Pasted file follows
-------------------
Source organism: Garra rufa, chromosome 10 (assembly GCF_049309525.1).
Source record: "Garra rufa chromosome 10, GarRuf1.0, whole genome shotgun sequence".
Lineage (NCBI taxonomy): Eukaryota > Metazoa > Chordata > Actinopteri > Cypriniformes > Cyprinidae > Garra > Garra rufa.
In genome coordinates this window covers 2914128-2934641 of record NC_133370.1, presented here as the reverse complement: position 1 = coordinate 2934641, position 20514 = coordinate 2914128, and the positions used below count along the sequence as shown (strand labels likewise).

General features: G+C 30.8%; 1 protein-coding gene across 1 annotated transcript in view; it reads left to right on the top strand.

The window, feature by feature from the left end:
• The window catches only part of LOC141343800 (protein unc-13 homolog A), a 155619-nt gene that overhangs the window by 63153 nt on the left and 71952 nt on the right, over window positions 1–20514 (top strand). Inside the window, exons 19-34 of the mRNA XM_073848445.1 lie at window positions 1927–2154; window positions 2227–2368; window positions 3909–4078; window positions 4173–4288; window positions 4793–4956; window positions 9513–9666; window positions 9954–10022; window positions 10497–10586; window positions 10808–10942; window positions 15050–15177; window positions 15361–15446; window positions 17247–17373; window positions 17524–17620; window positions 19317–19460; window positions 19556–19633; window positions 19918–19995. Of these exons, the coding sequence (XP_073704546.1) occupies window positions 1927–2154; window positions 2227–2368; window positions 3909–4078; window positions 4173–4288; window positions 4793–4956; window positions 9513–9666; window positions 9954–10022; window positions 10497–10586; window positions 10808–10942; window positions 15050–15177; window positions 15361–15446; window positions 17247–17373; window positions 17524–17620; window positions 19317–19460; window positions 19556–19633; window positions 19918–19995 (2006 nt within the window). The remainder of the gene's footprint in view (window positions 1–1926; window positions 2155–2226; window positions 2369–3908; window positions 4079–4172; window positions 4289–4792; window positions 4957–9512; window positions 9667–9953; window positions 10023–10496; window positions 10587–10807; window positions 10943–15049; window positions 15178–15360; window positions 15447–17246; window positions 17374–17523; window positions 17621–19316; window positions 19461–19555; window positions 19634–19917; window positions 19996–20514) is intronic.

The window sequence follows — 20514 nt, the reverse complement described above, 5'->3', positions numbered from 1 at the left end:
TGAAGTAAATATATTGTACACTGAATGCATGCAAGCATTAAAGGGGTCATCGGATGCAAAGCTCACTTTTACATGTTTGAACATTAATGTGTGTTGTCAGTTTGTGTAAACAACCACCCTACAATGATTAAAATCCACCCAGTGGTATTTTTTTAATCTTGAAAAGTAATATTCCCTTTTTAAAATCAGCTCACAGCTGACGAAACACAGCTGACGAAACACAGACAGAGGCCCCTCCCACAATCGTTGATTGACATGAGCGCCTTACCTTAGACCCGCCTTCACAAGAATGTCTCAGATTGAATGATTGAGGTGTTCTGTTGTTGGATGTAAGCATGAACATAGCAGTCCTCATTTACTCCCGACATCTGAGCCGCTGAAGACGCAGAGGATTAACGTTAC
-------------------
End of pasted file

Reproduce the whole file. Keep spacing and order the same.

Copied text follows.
Source organism: Garra rufa, chromosome 10 (assembly GCF_049309525.1).
Source record: "Garra rufa chromosome 10, GarRuf1.0, whole genome shotgun sequence".
Lineage (NCBI taxonomy): Eukaryota > Metazoa > Chordata > Actinopteri > Cypriniformes > Cyprinidae > Garra > Garra rufa.
In genome coordinates this window covers 2914128-2934641 of record NC_133370.1, presented here as the reverse complement: position 1 = coordinate 2934641, position 20514 = coordinate 2914128, and the positions used below count along the sequence as shown (strand labels likewise).

General features: G+C 30.8%; 1 protein-coding gene across 1 annotated transcript in view; it reads left to right on the top strand.

The window, feature by feature from the left end:
• The window catches only part of LOC141343800 (protein unc-13 homolog A), a 155619-nt gene that overhangs the window by 63153 nt on the left and 71952 nt on the right, over window positions 1–20514 (top strand). Inside the window, exons 19-34 of the mRNA XM_073848445.1 lie at window positions 1927–2154; window positions 2227–2368; window positions 3909–4078; window positions 4173–4288; window positions 4793–4956; window positions 9513–9666; window positions 9954–10022; window positions 10497–10586; window positions 10808–10942; window positions 15050–15177; window positions 15361–15446; window positions 17247–17373; window positions 17524–17620; window positions 19317–19460; window positions 19556–19633; window positions 19918–19995. Of these exons, the coding sequence (XP_073704546.1) occupies window positions 1927–2154; window positions 2227–2368; window positions 3909–4078; window positions 4173–4288; window positions 4793–4956; window positions 9513–9666; window positions 9954–10022; window positions 10497–10586; window positions 10808–10942; window positions 15050–15177; window positions 15361–15446; window positions 17247–17373; window positions 17524–17620; window positions 19317–19460; window positions 19556–19633; window positions 19918–19995 (2006 nt within the window). The remainder of the gene's footprint in view (window positions 1–1926; window positions 2155–2226; window positions 2369–3908; window positions 4079–4172; window positions 4289–4792; window positions 4957–9512; window positions 9667–9953; window positions 10023–10496; window positions 10587–10807; window positions 10943–15049; window positions 15178–15360; window positions 15447–17246; window positions 17374–17523; window positions 17621–19316; window positions 19461–19555; window positions 19634–19917; window positions 19996–20514) is intronic.

The window sequence follows — 20514 nt, the reverse complement described above, 5'->3', positions numbered from 1 at the left end:
TGAAGTAAATATATTGTACACTGAATGCATGCAAGCATTAAAGGGGTCATCGGATGCAAAGCTCACTTTTACATGTTTGAACATTAATGTGTGTTGTCAGTTTGTGTAAACAACCACCCTACAATGATTAAAATCCACCCAGTGGTATTTTTTTAATCTTGAAAAGTAATATTCCCTTTTTAAAATCAGCTCACAGCTGACGAAACACAGCTGACGAAACACAGACAGAGGCCCCTCCCACAATCGTTGATTGACATGAGCGCCTTACCTTAGACCCGCCTTCACAAGAATGTCTCAGATTGAATGATTGAGGTGTTCTGTTGTTGGATGTAAGCATGAACATAGCAGTCCTCATTTACTCCCGACATCTGAGCCGCTGAAGACGCAGAGGATTAACGTTAC